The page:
- You're receiving from one connection and then broadcasting what you
received to multiple clients and you want to handle it by sending an error
to a client that doesn't keep up
- You're sending a real-time protocol and want to skip sending some data
that's no longer relevant if the buffer is too slow.
On a server what are the consequences:
Too much buffering in many transport write buffer can cause a server to
fail. I don't know how to keep track of this to proactively without access
to the buffer sizes. Resolutions can then be to, not accept new
connections when memory pressure is too high, kill connections with the
weakest/slowest clients or have a protocol that can have client switch
connections to new servers when instructed to spread out the load.
1) I would like to hear on how people would solve this sort of problem in
Twisted for a server?
2) I would like to hear people opinions on this in general.
Tobias Oberstein - BCC'ed you on this email because you seems to have
tackled similar problems (based on the mailing list) and would really love
to get your take on this too.
Glyph and Jean-Paul, you're also big on those threads so any opinions you
have would be appreciated as well.
Some of my background research
* Later but good in the chain:
* Twisted receiving buffers swamped?
* Summary: Great thread but runs into a tangent for a while and picks up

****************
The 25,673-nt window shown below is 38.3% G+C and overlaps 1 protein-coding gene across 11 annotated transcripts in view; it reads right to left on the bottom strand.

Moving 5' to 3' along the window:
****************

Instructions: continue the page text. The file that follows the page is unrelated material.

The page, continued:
good at the end again discussing producer again and the need for
* Scenario: "Twisted is reading off the TCP stack from the kernel and
buffering in userspace faster than the echo server is pushing out stuff to
the TCP stack into the kernel. Hence, no TCP backpressure results, netperf
happily sends more and more, and the memory of the Twisted process runs
* Confirmed: Data isn't Buffered in "userspace inside Twisted, and before
data is handled by the app in dataReceived."
* How to cap the buffering size of data to be sent in Protocol class
* Summary: Same issue, very short no good info
* Limit on transport.write
* Summary: Similar issue, very short no good info, glyph confirms that
transport.write buffers everything sent to it.
* pushing out same message on 100k TCPs
* Summary: Interesting discussion but different issue - interesting aside
about irc spanning trees for a large broadcasts
* Question on push/pull producers inter-workings, was : "Is there a
simple Producer/Consumer example or tutorial?"
* Summary: Related and goes into what a producer is - an explanation of it
* When do calls to transport.write() block ?
* Summary: Discusses the right issue, talks about buffer call back if
full which would be great (if configurable)
* Summary: c buffer implementation that's incomplete thought might be
* Summary: Was indicating a similar use-case but source doesn't seem to
exist on the internet
* Summary: Documentation on Producer and Consumers but only help with a
* Summary: Discussion on how producer-consumer API's work and future
enhancement no help
* MANY MORE THAT 100% NOT RELEVANT